Groove Of The Week #35

Let’s get linear for groove of the week #35.

Groove of the week 35 is a linear 16th note groove featuring the Toms. Let’s get to learning!

Learn The Groove

A linear groove is one where we don’t hit any drums or cymbals together. It’s just one drum or cymbal at the time. We’ve looked before at putting linear ideas in to regular grooves – groove of the week #23 is one of my favourites – but I don’t think we’ve done an entirely linear groove yet.

Let’s start by looking at the rhythm we’re going to make linear first.

The basic rhythm
The basic rhythm

To start with, make sure you are comfortable playing and counting this rhythm. Work with a metronome slowly and count out loud as you play it. We want that restart on the “e” of 3 to be accurate every time.

Our next step is to bring in the linear pattern that we’re going to apply over this rhythm.

the basic linear pattern
Let’s get linear, linear…

Learn to play this pattern before attempting to orchestrate it around the kit. If you’re not experienced with linear drumming, then take it slow and learn it bit by bit. Get the first 4 notes, then try to add the next 3 notes. Once you can play the first 7 notes, look to learn the next 7 notes separately. Once you can play both sets of 7 notes, try playing the whole pattern.

Once you can play this pattern, we can start orchestrating it around the kit. Again, I’d work in 7 note chunks. Here’s the first 7 notes orchestrated.

orchestrating the first half
Woah, we’re half way there…

In the first half of the groove, the left hand plays the hi-hat and snare, the right hand plays the toms. Once you can play this groove, then we can add orchestrate the 2nd half of the groove & create the full, awesome, groove.

orchestrating the second half
The full, awesome, groove

Taking It Further

Let’s take this further by orchestrating the exact same pattern in slightly different ways.

four useful variations
Four times the fun

Our first variation just has us reversing the order of the toms. Our first right hand is on the floor tom, then we have the two notes on the second tom, the final two notes are played on the first tom tom. This pattern just gives a slightly different melody to the groove.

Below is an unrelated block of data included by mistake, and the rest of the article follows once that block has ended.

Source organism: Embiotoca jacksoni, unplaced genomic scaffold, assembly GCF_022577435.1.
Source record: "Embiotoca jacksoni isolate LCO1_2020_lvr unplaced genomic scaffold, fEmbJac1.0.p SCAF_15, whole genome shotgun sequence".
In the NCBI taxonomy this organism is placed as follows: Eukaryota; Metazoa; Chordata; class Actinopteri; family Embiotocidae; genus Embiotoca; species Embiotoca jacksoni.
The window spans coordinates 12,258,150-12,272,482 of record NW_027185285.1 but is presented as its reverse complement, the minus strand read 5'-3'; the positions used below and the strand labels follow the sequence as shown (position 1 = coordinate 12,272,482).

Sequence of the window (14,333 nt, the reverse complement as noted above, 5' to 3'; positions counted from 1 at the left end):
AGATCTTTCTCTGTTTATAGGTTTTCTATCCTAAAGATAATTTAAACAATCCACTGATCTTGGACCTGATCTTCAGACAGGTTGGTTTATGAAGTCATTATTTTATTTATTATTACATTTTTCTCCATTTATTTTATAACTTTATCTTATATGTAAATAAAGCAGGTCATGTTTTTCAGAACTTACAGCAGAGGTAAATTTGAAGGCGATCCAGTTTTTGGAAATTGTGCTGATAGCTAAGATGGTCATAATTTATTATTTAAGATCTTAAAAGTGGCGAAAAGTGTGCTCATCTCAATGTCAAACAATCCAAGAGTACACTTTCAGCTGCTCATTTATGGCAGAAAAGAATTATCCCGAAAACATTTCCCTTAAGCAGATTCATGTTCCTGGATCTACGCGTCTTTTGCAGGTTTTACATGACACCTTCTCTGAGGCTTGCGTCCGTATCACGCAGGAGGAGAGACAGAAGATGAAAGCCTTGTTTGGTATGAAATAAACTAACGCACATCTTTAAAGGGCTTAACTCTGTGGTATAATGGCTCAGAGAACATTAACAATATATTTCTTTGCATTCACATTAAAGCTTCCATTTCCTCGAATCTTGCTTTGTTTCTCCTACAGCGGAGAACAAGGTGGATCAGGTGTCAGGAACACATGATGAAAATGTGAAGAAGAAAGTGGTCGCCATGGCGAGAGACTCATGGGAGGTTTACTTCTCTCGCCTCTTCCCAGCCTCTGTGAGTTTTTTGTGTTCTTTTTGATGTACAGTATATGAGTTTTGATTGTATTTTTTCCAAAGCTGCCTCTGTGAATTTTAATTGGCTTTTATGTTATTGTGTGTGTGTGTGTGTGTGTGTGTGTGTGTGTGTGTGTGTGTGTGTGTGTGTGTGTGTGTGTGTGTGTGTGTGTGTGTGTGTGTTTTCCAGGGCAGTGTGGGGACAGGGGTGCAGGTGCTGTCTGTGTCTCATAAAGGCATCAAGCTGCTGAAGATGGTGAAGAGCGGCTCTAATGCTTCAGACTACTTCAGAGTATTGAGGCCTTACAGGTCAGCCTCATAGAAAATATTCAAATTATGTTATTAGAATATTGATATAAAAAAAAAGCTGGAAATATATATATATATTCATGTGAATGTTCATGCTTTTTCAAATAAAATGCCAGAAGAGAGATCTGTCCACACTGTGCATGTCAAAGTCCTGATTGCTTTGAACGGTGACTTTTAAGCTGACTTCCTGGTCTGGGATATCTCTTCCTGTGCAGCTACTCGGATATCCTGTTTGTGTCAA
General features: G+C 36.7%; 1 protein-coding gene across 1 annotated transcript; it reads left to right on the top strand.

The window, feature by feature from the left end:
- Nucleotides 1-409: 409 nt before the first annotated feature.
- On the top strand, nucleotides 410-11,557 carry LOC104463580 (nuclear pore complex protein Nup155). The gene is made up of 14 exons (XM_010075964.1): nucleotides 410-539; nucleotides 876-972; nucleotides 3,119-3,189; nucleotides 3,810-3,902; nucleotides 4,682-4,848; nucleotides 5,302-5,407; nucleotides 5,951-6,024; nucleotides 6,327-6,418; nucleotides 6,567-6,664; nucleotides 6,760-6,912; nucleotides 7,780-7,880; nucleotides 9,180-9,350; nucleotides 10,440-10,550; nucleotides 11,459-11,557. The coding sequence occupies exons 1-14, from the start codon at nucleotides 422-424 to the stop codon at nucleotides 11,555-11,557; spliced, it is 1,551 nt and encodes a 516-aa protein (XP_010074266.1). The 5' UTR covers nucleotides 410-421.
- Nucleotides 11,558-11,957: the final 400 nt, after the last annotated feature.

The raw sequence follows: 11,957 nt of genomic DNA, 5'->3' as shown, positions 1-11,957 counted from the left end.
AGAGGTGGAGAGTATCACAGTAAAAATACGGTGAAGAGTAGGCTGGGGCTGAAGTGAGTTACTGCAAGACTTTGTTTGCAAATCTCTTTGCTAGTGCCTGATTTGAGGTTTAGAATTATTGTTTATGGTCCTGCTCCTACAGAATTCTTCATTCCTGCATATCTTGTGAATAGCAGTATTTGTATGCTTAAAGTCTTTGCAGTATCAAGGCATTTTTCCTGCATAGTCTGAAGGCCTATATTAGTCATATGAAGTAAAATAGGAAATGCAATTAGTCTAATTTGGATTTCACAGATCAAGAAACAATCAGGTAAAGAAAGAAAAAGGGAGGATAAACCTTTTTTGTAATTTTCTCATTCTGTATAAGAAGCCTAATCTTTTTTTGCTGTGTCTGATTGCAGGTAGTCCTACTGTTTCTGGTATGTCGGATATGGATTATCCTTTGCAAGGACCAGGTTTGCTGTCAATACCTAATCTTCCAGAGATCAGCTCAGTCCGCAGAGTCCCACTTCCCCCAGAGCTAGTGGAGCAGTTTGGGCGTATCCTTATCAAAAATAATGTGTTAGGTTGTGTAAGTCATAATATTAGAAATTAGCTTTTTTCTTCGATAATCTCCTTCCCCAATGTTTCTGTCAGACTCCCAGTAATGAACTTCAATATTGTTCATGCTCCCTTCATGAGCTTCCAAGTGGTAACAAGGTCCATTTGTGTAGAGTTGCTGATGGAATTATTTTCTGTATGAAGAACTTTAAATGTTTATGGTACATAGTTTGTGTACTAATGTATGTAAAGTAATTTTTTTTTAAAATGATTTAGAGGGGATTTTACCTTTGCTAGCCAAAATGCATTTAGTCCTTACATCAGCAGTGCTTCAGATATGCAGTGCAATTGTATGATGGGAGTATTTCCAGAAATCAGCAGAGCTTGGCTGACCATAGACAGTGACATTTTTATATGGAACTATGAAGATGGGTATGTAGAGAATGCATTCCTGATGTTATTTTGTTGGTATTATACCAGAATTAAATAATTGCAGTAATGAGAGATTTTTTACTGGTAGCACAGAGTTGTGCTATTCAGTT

The second variation has the right hand play only on the floor tom, this gives us a heavier, more powerful version of the groove.

The third variation has us move the left handed hi-hat notes to the first tom instead. The right hand plays only on the floor tom as in the second variation. This gives us a heavier groove again.

The final variation does away with the tom toms and puts all the right hand notes on the bell of the ride cymbal and the left hand moves between hi-hat and snare. This creates a funky groove with an off-beat ride bell pattern.

I hope you’ve enjoyed groove of the week #35. If you’re in Singapore and you’d like a free trial drum lesson, send us a message on our contact us page.

Groove Of The Week #34

This week’s groove features a 6 stroke roll, a double paradiddle, and an inverted paradiddle. What more could you ask for?

Groove of the week #34 is a funky syncopated 16th note groove. We’re using two rudiments which are normally found in 16th note triplet form, but we’re converting them to 16th notes. Both of those rudiments are 6 notes in length, so to complete a bar of 16th notes I added an inverted paradiddle on the end. Let’s get to learning.

Get The Groove

This groove starts out with a 6 stroke roll (RLLRRL) which is followed up by a double paradiddle (RLRLRR) and finally an Inverted paradiddle (LRRL). Let’s start out by getting comfortable with that sticking pattern.

Basic sticking pattern
Basic Sticking Pattern

Once you can play the pattern easily, the next step is to split the hands between hi-hat and snare.

split the hands up
Split your hands up

Once you’re comfortable with that, the next step is to add in the dynamics. I ghost all of the snare notes except for the “e” of 2 and beat 4 – I rim shot those two notes.

add the ghosts
Beware of the ghosts